I don't think that we can say that the so called "right" is anti-science. More likely they are sceptical about the ends justifying the means of the science and worry about the applications of some of these "brave new world" discoveries in the hands of people who obviously hold an entirely different set of ethics and moral values.

Sloanasaurus said...

Where Science leads I have to follow, just as did Newton and Darwin, Summers, Watson and Murray, Einstein, Feynman and Weinberg, and even Clarence Darrow.

The problem with this is that we live in a society of humans who are not guided by science. They are guided by greed, fear, love, hate, despair, etc... It's your folly to rely only on science and ignore these aspects, because they won't ignore you.

christopher said...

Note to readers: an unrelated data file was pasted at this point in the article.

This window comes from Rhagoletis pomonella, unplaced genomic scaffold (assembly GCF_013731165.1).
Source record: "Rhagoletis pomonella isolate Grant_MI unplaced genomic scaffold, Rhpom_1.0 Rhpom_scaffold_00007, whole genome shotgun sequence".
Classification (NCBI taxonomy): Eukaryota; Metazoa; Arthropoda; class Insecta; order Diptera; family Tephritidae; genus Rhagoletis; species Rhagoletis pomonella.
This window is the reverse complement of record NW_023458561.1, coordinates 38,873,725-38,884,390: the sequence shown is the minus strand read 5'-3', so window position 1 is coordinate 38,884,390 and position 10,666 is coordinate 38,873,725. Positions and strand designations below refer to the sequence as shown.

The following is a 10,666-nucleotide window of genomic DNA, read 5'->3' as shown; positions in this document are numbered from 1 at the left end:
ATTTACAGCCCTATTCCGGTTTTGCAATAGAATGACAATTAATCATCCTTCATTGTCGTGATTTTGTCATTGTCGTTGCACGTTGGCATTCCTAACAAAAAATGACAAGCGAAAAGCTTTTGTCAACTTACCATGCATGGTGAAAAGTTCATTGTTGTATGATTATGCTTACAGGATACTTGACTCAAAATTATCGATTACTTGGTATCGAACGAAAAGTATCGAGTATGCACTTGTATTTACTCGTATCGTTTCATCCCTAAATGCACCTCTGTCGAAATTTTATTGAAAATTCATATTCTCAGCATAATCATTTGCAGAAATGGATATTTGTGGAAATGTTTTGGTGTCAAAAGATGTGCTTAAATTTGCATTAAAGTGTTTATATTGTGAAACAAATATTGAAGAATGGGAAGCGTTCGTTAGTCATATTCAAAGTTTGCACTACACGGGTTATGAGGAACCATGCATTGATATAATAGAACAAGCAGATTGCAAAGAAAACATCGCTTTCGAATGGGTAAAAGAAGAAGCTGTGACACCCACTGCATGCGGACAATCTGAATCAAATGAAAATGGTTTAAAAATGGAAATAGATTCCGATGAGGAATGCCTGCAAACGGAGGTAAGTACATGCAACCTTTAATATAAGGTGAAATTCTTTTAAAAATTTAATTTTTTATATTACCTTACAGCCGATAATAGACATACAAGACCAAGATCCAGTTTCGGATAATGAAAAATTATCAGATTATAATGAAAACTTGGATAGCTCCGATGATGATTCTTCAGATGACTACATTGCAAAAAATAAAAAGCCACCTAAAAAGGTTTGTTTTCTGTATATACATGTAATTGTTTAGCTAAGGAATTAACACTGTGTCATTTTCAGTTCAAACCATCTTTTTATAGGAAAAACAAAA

I don't think that we can say that the so called "right" is anti-science.


That's pretty hilarious when you consider that this administration installed non-scientists to censor real scientists at NASA on climate change.

Your tax dollars at work....

B said...

Gedaylia,

I'm with you on your comments above:

There is no serious person in America who disavows the quality of the Wall Street Journal's editorial page, even when they vociferously disagree with it. All of it's vilification comes from a passionate set of partisan bloggers and commenters who have no true influence. Even The Nation and Kos have respect for the quality of the WSJ's opinion and it's thinkers, and they are almost always at odds with it's viewpoints.

2) I do believe that Bush will be looked upon far more highly as both time and the ultimate effects of many of his policies settle down the road. That certainly doesn't mean that I agree with everything he has done (in numerous areas, and surprisingly, I am considerably to the left of the President on several of those).